Since reporting on the VA hospital scandals that plagued the Veteran’s Administration, this blog checks in with the VA healthcare system every year to report any improvements. This year, rather than rating the system based on metrics used to measure service efficiency, 2,400 veterans were asked about the care they were receiving at the VA hospitals.
What The Vets Say
76% of veterans surveyed rated the recent medical care they received at the VA at least adequate.
- 13% rated the care they received as excellent.
- 35% rated it as good.
- 28% thought the medical care was at least fair.
- Only 18% rated VA medical care as poor.
- The remaining 6% had no opinion.
According to the vets themselves, the VA has improved its healthcare services dramatically over the last two years.
The survey also revealed another interesting factor rarely considered in the past. The quality of VA services varies across the country.
The quality of the services a vet receives depends on where the veteran lives. Apparently, the interest of local communities has a profound effect on the quality of a veteran’s life. Local community support makes all the difference. Here's the list of the top ten veteran friendly cities selected by the vets:
- Chula Vista, California ranks No. 1 for veterans’ health care. Home to 16,125 veterans – nearly 6% of the population – the city is great for those who want to belong to a veteran community. It currently ranks among the top five cities in VA spending per veteran.
- Cleveland is home to a five-star VA hospital and allocates VA spending of $194.69 per veteran, the second highest budget in the nation.
- North Las Vegas shines in the areas of veteran population and low poverty rates. With 16,731 veterans – nearly 7% of the population – the rate of poverty is just 5.7%.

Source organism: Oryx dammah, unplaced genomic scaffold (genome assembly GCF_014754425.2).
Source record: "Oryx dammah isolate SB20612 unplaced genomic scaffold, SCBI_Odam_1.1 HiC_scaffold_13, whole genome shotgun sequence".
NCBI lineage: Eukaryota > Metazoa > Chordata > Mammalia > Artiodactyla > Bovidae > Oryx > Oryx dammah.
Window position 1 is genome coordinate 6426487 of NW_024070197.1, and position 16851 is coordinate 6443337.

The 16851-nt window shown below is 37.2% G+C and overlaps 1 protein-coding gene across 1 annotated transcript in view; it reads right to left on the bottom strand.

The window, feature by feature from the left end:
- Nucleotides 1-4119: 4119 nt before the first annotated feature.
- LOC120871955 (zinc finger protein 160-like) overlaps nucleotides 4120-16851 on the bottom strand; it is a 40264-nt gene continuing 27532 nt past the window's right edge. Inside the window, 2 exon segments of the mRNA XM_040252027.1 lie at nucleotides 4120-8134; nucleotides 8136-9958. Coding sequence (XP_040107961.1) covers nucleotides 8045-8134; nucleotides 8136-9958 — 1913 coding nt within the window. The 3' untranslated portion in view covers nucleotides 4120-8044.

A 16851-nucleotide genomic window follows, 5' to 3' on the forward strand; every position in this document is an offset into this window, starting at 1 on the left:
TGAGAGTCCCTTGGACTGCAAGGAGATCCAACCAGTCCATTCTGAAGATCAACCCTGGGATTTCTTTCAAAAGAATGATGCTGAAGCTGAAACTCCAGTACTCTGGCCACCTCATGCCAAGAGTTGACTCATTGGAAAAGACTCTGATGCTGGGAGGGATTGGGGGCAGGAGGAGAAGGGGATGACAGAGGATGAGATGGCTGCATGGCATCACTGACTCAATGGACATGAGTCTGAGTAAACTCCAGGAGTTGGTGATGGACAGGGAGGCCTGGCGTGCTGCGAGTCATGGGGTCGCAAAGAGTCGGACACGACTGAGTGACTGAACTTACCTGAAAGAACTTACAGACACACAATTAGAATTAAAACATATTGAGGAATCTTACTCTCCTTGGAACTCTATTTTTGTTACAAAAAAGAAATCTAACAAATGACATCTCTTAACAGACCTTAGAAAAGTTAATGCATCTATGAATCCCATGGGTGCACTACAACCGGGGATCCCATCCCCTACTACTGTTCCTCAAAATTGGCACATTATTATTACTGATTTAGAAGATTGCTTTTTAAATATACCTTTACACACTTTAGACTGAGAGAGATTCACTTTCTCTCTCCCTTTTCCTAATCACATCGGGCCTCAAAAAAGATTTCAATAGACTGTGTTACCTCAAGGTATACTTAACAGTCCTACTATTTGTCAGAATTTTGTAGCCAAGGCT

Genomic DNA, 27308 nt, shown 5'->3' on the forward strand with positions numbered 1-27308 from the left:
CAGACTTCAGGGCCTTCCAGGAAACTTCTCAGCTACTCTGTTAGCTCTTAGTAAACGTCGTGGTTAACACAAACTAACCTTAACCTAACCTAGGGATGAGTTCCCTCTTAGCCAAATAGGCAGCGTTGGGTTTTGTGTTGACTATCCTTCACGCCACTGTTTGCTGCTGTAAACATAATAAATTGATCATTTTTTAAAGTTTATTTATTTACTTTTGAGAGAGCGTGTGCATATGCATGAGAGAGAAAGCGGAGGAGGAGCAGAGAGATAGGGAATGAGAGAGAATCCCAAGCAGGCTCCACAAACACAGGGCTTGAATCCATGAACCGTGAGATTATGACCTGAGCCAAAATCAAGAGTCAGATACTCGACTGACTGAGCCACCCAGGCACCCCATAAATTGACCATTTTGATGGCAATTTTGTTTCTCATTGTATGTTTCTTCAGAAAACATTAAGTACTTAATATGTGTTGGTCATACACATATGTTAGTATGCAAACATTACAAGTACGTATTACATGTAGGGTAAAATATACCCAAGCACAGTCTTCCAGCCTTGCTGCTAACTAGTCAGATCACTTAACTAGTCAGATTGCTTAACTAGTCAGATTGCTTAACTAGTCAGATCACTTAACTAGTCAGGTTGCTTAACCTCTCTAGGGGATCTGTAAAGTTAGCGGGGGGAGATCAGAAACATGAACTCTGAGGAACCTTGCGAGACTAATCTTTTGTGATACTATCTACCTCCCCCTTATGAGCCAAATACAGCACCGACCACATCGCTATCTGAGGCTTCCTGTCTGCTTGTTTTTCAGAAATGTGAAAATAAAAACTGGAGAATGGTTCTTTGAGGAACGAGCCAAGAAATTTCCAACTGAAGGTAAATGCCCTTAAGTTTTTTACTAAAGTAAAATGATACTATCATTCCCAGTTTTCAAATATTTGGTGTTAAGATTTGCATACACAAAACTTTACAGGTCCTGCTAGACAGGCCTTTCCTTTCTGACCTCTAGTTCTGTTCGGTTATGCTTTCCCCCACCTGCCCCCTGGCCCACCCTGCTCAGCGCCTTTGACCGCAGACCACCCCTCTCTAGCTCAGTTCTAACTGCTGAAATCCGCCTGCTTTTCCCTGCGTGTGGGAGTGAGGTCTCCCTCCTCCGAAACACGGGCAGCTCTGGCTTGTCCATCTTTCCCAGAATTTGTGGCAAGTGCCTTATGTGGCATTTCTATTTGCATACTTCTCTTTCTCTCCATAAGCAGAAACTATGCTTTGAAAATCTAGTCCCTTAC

- St. Petersburg is home to more than 20,000 veterans and a VA budget that exceeds $1 million. The medical care budget is over $400,000, which means $22.67 is allocated per veteran. The city’s veteran poverty rate is 8.8%, which is lower than the city’s overall poverty rate of 15.9%.
- The Santa Ana California VA budgets $156.10 per veteran and spends $54.11 in medical care for each veteran, which is higher than all other cities in the top 10.
- Chandler, Arizona has one of the lowest veteran poverty rates at just 4.4 percent. The vets don't rank its hospital in the top ten but say it is getting better every year.
- The Steel City (Pittsburg) lands in the top ten cities for veterans’ health care because of its four-star VA hospital rating and high per-veteran medical care budget.
- With a veteran poverty rate of just 4.9% and relatively high per-veteran VA medical care budgets, Garland, Texas is a city where the well-being of veterans isn’t ignored.
- Winston-Salem, North Carolina excels in VA hospital quality, being one of the few cities to earn a five-star rating. The veteran poverty rate is 9.3%, which is significantly lower than the city’s general poverty rate of 23.3%.
- Like Cleveland, Cincinnati makes up for higher poverty rates by ensuring high-quality care for its 12,000 veterans. The city has earned a five-star VA hospital rating and is in the top third for per-veteran VA spending.
Our Take Away
- According to the Veterans Association, there are currently more than 19.5 million veterans living in America.
- VA medical services have made the long-awaited turn-around.
- Depending on where they live, some veterans rate their VA medical care as excellent.
- In addition to the top ten veteran cities listed above, the survey also found that when you consider veterans benefits, job opportunities, and veteran owned businesses, Orlando, Florida triumphed as the best major US city for veterans.
- The doom and gloom theme that dominated veterans’ affairs in the last few years has given way to acceptance, hope and gratitude among veterans